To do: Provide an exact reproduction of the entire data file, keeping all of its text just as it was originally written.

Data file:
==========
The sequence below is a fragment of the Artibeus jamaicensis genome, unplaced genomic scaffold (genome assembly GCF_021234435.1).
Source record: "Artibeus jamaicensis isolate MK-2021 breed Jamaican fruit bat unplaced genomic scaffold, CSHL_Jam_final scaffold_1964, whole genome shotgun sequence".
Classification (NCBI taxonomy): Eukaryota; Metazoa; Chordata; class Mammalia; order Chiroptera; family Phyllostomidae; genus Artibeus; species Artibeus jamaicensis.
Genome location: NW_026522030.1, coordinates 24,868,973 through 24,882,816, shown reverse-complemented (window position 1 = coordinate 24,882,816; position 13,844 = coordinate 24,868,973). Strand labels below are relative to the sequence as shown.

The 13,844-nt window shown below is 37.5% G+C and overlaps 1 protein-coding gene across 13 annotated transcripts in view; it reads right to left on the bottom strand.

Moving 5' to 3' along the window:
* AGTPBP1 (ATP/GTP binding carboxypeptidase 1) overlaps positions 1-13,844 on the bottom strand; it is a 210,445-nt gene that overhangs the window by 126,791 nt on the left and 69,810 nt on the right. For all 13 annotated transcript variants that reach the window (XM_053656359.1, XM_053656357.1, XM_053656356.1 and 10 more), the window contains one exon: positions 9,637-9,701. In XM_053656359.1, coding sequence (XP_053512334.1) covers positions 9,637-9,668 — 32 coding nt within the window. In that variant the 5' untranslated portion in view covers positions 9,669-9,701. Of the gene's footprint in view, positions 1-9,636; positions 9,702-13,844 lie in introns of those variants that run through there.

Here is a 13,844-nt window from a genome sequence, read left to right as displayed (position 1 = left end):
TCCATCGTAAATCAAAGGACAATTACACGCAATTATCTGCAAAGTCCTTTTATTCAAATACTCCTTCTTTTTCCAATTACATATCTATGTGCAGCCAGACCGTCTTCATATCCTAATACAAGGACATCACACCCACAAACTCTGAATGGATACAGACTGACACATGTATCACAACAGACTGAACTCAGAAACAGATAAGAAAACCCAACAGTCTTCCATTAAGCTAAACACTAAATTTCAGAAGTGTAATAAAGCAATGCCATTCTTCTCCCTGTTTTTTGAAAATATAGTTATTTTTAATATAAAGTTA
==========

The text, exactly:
The sequence below is a fragment of the Artibeus jamaicensis genome, unplaced genomic scaffold (genome assembly GCF_021234435.1).
Source record: "Artibeus jamaicensis isolate MK-2021 breed Jamaican fruit bat unplaced genomic scaffold, CSHL_Jam_final scaffold_1964, whole genome shotgun sequence".
Classification (NCBI taxonomy): Eukaryota; Metazoa; Chordata; class Mammalia; order Chiroptera; family Phyllostomidae; genus Artibeus; species Artibeus jamaicensis.
Genome location: NW_026522030.1, coordinates 24,868,973 through 24,882,816, shown reverse-complemented (window position 1 = coordinate 24,882,816; position 13,844 = coordinate 24,868,973). Strand labels below are relative to the sequence as shown.

The 13,844-nt window shown below is 37.5% G+C and overlaps 1 protein-coding gene across 13 annotated transcripts in view; it reads right to left on the bottom strand.

Moving 5' to 3' along the window:
* AGTPBP1 (ATP/GTP binding carboxypeptidase 1) overlaps positions 1-13,844 on the bottom strand; it is a 210,445-nt gene that overhangs the window by 126,791 nt on the left and 69,810 nt on the right. For all 13 annotated transcript variants that reach the window (XM_053656359.1, XM_053656357.1, XM_053656356.1 and 10 more), the window contains one exon: positions 9,637-9,701. In XM_053656359.1, coding sequence (XP_053512334.1) covers positions 9,637-9,668 — 32 coding nt within the window. In that variant the 5' untranslated portion in view covers positions 9,669-9,701. Of the gene's footprint in view, positions 1-9,636; positions 9,702-13,844 lie in introns of those variants that run through there.

Here is a 13,844-nt window from a genome sequence, read left to right as displayed (position 1 = left end):
TCCATCGTAAATCAAAGGACAATTACACGCAATTATCTGCAAAGTCCTTTTATTCAAATACTCCTTCTTTTTCCAATTACATATCTATGTGCAGCCAGACCGTCTTCATATCCTAATACAAGGACATCACACCCACAAACTCTGAATGGATACAGACTGACACATGTATCACAACAGACTGAACTCAGAAACAGATAAGAAAACCCAACAGTCTTCCATTAAGCTAAACACTAAATTTCAGAAGTGTAATAAAGCAATGCCATTCTTCTCCCTGTTTTTTGAAAATATAGTTATTTTTAATATAAAGTTA